Machine Learning at the Edge Flagged for High-Efficiency 5G Optimisation

"5G New Radio is, however, much more complex than LTE given beam steering and mmWave signals," writes Martin Rowe in a piece for EDN. One possible answer: machine learning smarts at the network's edge.

EDN’s Martin Rowe has published a write-up detailing independent research by Professors Tim O’Shea and Andrea Goldsmith on how machine learning at the edge of a network can optimise signals for 5G New Radio and beyond.

Based on technologies originally developed for computer vision and molecular communications, the optimisation system developed by O’Shea and colleagues requires no knowledge of the radio-frequency chain itself, though can be accelerated if context is provided: data input at the encoder is compared to the data from the decoder, and a model of the channel is created and optimised. This optimisation is then fed into the encoders and decoders as coefficients, automatically improving the signal.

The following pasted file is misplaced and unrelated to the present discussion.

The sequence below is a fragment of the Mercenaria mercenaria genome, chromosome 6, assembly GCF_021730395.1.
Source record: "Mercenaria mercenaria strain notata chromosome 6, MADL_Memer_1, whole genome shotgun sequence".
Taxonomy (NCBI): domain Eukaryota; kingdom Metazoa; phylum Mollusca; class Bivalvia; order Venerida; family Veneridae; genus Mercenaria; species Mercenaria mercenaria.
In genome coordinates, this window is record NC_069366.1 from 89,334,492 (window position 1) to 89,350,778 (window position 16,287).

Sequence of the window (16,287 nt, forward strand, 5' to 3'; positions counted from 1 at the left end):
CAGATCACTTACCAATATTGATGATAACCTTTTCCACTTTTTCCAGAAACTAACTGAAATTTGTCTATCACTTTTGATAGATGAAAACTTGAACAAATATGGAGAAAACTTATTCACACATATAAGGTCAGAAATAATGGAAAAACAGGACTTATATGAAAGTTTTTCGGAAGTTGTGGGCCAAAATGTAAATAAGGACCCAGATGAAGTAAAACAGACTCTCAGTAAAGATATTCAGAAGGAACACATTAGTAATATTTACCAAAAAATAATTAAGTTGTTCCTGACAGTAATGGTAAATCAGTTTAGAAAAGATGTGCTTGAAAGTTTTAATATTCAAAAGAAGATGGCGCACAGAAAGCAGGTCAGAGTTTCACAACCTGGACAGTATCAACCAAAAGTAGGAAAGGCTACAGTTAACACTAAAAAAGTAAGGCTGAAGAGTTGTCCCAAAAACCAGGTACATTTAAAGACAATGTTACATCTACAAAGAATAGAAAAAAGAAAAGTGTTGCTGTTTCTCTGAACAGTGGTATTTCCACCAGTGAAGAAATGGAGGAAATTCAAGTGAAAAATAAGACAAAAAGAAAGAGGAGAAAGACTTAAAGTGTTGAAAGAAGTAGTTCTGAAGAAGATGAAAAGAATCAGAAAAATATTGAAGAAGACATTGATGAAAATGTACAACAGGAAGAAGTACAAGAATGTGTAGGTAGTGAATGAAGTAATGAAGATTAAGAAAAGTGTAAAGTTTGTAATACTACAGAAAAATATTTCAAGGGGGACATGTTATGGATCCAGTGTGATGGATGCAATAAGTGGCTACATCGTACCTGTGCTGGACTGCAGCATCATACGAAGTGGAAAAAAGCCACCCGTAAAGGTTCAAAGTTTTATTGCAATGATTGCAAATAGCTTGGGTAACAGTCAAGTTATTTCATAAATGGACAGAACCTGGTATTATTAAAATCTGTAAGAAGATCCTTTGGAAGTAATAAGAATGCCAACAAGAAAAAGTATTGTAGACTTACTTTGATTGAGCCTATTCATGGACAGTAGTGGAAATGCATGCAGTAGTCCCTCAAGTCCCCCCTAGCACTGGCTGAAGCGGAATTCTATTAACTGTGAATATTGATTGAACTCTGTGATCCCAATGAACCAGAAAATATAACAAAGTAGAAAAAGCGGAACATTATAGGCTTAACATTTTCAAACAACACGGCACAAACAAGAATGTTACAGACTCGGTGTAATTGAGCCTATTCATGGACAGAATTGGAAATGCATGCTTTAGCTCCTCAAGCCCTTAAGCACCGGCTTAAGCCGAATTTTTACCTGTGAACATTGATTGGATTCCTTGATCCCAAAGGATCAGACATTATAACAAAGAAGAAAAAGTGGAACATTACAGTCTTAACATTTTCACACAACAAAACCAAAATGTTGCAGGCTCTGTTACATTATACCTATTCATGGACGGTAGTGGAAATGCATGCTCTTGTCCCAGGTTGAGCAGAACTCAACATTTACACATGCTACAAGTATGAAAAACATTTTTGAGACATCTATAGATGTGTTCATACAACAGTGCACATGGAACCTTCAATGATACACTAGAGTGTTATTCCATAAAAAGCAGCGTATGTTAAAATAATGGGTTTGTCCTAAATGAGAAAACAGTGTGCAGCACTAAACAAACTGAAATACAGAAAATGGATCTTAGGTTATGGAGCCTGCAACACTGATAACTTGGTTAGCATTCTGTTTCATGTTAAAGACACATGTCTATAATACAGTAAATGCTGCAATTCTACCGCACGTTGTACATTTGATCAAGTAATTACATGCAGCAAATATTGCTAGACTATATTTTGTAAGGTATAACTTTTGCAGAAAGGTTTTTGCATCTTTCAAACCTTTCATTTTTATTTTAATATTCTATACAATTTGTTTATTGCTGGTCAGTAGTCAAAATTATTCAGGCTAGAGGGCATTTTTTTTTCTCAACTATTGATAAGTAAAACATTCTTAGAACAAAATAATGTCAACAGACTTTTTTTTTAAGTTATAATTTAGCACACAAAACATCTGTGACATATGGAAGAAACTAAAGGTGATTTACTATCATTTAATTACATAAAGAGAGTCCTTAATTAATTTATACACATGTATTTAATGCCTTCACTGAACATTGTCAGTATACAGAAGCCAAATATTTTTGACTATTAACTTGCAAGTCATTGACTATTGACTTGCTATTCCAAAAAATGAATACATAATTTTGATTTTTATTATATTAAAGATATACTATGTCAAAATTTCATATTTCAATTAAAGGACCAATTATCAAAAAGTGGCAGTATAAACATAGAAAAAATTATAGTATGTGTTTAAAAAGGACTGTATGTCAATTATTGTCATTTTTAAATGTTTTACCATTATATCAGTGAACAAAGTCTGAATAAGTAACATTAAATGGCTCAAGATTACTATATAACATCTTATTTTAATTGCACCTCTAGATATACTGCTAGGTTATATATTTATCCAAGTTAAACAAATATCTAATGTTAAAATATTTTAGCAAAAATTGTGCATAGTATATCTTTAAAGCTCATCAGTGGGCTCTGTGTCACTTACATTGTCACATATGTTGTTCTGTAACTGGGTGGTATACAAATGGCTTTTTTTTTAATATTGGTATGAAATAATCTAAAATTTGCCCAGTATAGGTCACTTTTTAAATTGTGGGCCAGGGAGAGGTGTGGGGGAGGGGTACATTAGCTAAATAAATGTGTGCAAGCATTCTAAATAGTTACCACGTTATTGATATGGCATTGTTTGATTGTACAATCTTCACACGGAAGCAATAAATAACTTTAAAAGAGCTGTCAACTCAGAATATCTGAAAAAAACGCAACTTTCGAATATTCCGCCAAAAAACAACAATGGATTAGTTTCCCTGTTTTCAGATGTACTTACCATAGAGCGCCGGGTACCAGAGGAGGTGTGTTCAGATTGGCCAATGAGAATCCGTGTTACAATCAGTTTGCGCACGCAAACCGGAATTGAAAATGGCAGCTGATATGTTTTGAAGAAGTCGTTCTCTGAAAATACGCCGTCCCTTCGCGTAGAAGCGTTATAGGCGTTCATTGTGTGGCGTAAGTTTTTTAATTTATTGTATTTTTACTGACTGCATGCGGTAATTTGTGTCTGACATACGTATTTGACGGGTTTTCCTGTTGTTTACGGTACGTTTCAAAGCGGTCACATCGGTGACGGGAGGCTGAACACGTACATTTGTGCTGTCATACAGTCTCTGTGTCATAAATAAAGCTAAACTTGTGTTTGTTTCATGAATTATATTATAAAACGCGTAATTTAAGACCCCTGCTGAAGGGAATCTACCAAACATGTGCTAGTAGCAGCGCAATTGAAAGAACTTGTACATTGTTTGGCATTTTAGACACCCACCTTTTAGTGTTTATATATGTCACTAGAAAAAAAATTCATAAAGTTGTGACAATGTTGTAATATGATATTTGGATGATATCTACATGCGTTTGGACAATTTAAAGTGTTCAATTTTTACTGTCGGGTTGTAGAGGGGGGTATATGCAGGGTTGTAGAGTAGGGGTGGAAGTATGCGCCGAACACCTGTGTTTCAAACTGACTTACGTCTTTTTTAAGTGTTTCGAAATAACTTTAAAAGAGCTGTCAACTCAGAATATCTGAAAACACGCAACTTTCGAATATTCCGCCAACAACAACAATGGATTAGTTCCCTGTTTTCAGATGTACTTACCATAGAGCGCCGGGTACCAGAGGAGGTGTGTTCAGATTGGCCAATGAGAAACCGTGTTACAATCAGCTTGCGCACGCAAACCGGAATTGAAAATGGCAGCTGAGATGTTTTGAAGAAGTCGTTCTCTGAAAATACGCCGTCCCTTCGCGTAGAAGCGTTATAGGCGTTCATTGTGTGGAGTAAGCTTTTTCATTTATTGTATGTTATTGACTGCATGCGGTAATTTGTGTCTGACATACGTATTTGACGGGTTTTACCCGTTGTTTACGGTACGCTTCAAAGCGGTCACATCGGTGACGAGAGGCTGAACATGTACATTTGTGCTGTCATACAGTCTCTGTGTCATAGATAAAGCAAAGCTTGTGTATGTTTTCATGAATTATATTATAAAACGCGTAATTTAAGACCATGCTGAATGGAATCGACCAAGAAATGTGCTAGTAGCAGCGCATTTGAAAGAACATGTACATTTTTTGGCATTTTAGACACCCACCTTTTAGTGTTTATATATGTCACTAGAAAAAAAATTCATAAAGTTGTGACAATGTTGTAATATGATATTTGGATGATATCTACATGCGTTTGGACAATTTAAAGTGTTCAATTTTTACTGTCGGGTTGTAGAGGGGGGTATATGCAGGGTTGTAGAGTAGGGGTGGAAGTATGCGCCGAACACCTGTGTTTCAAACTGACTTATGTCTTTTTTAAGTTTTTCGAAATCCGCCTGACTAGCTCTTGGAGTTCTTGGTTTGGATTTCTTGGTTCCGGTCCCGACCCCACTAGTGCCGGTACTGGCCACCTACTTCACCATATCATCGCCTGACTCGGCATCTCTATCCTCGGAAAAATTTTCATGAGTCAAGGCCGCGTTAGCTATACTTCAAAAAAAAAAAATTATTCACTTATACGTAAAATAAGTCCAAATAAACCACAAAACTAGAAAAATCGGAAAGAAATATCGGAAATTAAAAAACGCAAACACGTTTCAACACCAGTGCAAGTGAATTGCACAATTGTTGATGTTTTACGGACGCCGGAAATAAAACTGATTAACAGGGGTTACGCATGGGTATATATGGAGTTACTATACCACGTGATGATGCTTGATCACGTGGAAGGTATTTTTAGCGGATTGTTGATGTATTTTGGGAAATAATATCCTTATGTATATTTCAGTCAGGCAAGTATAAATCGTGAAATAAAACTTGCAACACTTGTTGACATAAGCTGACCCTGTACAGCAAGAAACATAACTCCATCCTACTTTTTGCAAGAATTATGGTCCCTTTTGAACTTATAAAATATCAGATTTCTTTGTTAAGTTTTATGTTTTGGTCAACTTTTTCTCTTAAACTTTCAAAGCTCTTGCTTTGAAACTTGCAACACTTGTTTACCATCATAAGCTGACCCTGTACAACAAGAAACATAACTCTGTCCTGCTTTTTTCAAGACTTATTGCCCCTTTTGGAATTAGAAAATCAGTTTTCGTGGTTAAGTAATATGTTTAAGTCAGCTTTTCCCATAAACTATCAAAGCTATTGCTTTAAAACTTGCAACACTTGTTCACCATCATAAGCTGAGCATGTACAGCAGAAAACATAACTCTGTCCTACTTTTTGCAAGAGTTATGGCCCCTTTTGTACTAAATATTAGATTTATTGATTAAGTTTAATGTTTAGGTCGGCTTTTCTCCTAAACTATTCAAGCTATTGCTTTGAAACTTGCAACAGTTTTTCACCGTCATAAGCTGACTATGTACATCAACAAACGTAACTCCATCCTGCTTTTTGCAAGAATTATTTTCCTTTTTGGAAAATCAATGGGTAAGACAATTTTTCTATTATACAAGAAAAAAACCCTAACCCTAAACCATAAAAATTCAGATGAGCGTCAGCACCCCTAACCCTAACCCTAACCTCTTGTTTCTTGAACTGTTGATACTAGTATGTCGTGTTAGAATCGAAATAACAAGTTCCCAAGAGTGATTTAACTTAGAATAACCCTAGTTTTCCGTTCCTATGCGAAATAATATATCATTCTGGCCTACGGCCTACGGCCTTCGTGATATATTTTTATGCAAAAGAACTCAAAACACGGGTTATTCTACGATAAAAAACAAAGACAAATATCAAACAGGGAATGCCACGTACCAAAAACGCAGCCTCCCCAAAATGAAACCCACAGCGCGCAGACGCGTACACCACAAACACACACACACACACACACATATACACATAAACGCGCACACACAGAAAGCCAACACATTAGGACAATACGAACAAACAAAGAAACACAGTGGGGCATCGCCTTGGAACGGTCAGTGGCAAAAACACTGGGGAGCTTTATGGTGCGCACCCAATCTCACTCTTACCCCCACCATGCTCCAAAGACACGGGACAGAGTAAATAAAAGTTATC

Goldsmith’s approach, meanwhile, uses a sliding bidirectional recurrent neural network to optimise the signal – taking a common method of signal processing but applying machine learning to vastly improve its ability to react to changing conditions.

“Channel sounding of 5G signals started years ago with the intent of gaining knowledge on how 5G signals will react in a real-world environment. From those experiments, engineers have developed channel models,” Rowe writes. “5G New Radio is, however, much more complex than LTE given beam steering and mmWave signals. Thus, developing mathematical models and adapting them to modems has become far more difficult with 5G.”

Rowe’s full piece can be read on EDN now. A brief video demonstration of O’Shea’s machine learning system for 5G, meanwhile, is reproduced below.